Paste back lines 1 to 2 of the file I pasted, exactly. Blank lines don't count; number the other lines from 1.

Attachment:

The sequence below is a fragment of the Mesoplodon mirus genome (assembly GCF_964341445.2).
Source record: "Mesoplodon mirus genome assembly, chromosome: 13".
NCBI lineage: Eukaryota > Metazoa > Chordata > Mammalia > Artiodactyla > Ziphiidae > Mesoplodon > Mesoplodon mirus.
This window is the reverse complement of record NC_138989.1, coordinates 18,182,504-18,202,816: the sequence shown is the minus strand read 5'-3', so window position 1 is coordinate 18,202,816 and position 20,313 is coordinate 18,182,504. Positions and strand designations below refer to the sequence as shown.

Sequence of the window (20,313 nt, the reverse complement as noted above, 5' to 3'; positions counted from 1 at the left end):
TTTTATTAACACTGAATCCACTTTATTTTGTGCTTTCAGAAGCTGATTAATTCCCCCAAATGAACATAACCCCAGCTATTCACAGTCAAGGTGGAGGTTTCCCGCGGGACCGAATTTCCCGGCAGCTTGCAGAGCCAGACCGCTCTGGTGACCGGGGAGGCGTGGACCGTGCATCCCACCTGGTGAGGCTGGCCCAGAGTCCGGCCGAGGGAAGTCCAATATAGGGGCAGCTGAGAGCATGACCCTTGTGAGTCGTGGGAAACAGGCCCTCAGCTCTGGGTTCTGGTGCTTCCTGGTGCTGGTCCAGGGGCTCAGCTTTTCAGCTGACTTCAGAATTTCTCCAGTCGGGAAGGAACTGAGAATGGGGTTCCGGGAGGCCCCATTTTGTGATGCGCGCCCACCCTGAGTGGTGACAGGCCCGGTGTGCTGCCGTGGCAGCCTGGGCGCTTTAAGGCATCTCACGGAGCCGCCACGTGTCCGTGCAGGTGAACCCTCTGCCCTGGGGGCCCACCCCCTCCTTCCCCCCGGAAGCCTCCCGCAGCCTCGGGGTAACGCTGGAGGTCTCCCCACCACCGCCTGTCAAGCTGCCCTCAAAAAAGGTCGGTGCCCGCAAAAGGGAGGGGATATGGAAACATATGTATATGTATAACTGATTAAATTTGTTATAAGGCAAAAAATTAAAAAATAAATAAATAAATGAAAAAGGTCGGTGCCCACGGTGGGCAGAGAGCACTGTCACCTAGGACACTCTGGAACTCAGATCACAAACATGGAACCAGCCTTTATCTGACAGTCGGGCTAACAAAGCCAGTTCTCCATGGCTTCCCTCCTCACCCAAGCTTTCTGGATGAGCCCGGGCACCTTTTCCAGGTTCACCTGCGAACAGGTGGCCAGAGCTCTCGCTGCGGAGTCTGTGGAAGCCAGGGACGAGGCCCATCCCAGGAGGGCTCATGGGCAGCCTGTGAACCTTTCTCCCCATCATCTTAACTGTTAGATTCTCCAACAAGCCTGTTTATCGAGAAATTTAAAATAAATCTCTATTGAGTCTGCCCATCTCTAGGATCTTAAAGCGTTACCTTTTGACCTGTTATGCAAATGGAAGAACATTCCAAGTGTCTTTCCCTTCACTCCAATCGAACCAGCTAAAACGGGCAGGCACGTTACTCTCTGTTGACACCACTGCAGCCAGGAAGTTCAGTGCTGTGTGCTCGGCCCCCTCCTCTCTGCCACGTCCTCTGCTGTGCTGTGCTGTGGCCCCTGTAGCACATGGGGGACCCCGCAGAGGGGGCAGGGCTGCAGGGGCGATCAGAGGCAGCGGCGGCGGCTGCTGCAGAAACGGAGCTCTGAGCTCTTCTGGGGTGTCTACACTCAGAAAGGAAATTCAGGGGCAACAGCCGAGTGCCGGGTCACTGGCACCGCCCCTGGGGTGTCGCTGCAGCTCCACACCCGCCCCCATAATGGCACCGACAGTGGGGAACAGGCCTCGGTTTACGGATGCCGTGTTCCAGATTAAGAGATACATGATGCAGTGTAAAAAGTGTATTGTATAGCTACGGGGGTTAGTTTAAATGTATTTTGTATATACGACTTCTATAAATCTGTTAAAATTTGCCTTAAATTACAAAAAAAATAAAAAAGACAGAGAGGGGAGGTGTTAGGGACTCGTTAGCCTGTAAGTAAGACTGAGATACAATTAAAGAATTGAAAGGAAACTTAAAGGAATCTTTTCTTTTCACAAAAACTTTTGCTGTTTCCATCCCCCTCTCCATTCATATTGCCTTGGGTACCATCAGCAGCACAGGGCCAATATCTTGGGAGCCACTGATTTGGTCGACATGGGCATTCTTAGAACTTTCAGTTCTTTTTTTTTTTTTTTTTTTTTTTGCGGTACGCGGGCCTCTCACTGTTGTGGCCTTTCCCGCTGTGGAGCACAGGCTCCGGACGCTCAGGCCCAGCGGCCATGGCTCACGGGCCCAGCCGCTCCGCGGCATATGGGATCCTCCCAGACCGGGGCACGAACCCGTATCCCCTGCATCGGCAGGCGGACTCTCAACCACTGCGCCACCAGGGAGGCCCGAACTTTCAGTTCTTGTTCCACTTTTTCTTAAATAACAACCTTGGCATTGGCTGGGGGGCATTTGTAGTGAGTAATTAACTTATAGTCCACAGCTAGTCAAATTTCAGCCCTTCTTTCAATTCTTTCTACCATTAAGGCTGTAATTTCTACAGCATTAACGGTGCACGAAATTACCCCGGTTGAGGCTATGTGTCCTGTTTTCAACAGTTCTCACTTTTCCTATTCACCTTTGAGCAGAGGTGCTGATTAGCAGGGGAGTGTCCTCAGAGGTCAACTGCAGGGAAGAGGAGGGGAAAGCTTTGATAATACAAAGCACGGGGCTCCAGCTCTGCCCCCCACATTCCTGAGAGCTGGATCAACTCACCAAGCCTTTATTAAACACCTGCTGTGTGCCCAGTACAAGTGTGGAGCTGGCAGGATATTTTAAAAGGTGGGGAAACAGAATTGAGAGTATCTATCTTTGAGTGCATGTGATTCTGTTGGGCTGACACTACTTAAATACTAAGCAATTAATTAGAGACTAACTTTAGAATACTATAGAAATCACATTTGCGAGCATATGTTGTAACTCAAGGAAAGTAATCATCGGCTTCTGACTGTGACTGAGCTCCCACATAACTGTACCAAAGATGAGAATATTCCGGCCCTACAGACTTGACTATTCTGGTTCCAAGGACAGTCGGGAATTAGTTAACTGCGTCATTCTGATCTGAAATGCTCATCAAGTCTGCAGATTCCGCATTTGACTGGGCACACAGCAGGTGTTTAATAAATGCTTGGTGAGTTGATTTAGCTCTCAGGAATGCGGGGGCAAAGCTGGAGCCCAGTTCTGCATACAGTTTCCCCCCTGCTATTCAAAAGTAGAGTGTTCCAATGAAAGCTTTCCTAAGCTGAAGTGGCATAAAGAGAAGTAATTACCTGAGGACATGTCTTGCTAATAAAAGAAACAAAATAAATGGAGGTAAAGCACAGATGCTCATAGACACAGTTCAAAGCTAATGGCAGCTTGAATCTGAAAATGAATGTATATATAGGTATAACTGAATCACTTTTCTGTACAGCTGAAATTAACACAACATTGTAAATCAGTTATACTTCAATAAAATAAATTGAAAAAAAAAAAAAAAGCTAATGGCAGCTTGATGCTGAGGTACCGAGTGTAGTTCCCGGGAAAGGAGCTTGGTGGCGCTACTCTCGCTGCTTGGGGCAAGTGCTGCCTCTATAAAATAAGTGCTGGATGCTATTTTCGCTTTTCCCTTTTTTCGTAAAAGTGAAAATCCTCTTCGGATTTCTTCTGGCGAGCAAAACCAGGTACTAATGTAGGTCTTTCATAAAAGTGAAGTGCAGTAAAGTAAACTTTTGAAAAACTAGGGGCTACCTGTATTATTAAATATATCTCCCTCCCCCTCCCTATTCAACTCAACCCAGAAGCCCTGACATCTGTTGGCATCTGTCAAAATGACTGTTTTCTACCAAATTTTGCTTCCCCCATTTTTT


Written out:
The sequence below is a fragment of the Mesoplodon mirus genome (assembly GCF_964341445.2).
Source record: "Mesoplodon mirus genome assembly, chromosome: 13".